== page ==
As noted in our Best TV Shows list, there was just a lot of television in 2022. It’s so, so easy for great work to get lost in the relentless churn of new streaming content, even as reality programming bends us ever closer to the “30 Rock” universe. It’s even easier for great musical work to get lost on television, where scores are able to have an ambition and originality the rest of a legacy IP production might lack, or to embrace experimental elements viewers may not even notice while they’re watching a conventional-looking scene. We double-checked that film legends John Williams and Howard Shore came to TV to score themes this year, because it feels like a million years ago already now.
Speaking of legacies, Ramin Djawadi and Siddhartha Khosla pushed the boundaries of some of the most iconic recent scores on television even as “The House of the Dragon” and “Only Murders in the Building” continued to lean on memorable old themes. Newer thrillers like “The Resort” and “1899” mined great tension and atmosphere out of their scores, even if they never reached the cultural earworm heights that “Stranger Things” ran up that hill this year. There are hidden sonic gems all over the TV landscape, from documentary to comedy to even true crime. Whether they distinguished themselves for their sheer emotive power, originality in instrumentation and rhythm, or their collaboration and integration with the drama of their series, it might be the biggest compliment we can pay the scores that made our Top 10 list this year that they are first among many, many equals.
“Gaslit” has a bunch of tricky tones it needs to hit all at once: it’s a political thriller about one of the most told stories in American politics, a commentary on power itself, a darkly funny comedy, a Julia Roberts performance vehicle, and probably the most stressful story about a cat on TV this year. What on Earth does all of that sound like together? Well, it sounds like Mac Quayle’s score, which blends twisting strings and flutes with more full orchestrations that can make the events onscreen look either demonic or ridiculous or, sometimes, both at once. More than tying music to any one character, Quayle ties the score to Nixon’s Washington D.C., with all its ostentation with rot at its core; he builds and breaks musical refrains with the glee of a child knocking over a block tower and blows the sound up big only to have a solo piano cut through it like a knife. The music of “Gaslit” perfectly captures the twists and turns of the show’s story and creates a sonic environment to match the wood-paneled rooms where idiot men thought they could get away with anything. —Sarah Shachat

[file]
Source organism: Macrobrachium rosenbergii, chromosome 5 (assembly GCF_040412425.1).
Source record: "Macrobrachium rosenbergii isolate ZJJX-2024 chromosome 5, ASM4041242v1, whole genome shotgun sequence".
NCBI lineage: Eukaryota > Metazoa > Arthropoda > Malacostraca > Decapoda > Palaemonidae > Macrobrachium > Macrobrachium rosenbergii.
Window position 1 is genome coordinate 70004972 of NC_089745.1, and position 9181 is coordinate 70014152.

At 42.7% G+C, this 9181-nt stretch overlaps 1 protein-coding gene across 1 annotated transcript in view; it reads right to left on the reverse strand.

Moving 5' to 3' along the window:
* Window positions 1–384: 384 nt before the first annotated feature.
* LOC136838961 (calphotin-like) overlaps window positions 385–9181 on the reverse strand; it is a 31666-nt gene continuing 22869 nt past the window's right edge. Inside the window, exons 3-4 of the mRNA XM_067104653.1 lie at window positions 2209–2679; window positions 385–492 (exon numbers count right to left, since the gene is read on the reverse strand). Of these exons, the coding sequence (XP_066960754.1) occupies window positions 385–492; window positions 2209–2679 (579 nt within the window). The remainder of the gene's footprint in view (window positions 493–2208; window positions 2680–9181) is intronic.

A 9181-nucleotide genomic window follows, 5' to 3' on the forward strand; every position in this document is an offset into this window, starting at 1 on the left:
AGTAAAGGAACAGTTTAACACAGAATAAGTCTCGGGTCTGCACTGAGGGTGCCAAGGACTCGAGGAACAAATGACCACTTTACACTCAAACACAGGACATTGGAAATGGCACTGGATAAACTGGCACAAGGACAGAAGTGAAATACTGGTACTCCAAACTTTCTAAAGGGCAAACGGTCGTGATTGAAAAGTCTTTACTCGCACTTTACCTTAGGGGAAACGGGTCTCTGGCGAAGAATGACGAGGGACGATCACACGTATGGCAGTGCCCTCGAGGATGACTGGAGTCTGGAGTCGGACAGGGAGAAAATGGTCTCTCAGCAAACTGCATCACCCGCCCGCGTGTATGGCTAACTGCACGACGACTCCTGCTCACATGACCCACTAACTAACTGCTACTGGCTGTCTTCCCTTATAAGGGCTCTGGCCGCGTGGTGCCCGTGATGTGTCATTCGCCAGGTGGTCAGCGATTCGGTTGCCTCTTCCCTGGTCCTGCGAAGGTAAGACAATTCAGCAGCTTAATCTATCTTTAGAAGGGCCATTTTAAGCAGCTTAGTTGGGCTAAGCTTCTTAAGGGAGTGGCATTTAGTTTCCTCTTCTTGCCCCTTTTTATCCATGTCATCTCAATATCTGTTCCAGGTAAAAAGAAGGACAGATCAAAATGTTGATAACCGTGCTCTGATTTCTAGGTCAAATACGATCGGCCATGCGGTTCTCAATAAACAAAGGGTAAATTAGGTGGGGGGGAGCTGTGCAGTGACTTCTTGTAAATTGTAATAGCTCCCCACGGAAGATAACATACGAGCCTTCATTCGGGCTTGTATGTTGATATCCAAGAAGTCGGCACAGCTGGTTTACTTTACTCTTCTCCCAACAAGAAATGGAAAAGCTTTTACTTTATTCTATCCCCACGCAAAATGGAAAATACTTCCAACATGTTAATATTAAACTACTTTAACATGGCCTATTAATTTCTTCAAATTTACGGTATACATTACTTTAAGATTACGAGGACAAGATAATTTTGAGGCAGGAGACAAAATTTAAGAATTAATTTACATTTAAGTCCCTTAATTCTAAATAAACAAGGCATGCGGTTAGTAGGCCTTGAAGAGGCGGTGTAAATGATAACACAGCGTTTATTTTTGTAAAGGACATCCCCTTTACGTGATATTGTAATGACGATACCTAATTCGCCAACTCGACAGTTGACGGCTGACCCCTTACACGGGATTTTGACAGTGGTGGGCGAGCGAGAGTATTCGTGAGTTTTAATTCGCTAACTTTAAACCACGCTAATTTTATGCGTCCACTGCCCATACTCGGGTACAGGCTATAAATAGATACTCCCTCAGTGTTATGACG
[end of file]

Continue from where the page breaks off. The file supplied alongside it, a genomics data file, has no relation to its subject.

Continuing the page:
There’s a very unnerving marriage of ticking percussion and electric drones and delicate piano running throughout the “Severance” score, but generating unease isn’t the beginning or the end of what composer Theodore Shapiro is able to achieve with the music or the show. The world of “Severance” is an unnervingly layered puzzle box of corporate dread, and Shapiro built a score that is, paradoxically, ambitious in its restraint. The show’s central theme obsessively recurs in fits and starts and variations, giving us a musical window into how inescapable and dense the reach of Lumon is and perhaps also a sense that our characters’ experiences as both their “innie” and “outie” selves, in and out of work, is connected in ways none of us understand. Because Shapiro is operating within a very confined musical space, too, listeners are able to track small changes in the music and give them the force of a giant key or instrumental change. Each time Shapiro frays, distorts, and reframes the show’s core musical idea prompts the viewer to lean just a little bit closer to the screen and get sucked a little bit deeper into the mystery. He’s also able to fold some of the characters’ tenderness towards each other into the repeating piano chords, too, and that hope that a theme will be able to break free and realize its fullest expression ramps up the tension and makes the inevitable wrong note all the more heartbreaking. —SS
“Operatic” is a descriptor you truly have to earn. In setting an immortal and doomed love story to music, Daniel Hart’s violin-heavy “Interview with the Vampire” score arpeggiates its way into the infinite. Vampire tales, especially through Anne Rice’s conception and the series interpretation, are a blend of tragedy and romance. Hart provides both. The aggressive bowing and dissonant piano melodies give way to graceful, lush lines of discovery. You can feel the thrill and despair of Louis de Pointe du Lac (Jacob Anderson) as he discovers what his new life brings with it. Much like Louis savors the riches of a New Orleans evening while facing the burden of forever, Hart can tiptoe his way between something full and fierce and a haunting music-box feel. Expect nothing less from a show that turns the simple idea of tuning into its own knowing, transgressive act. —SG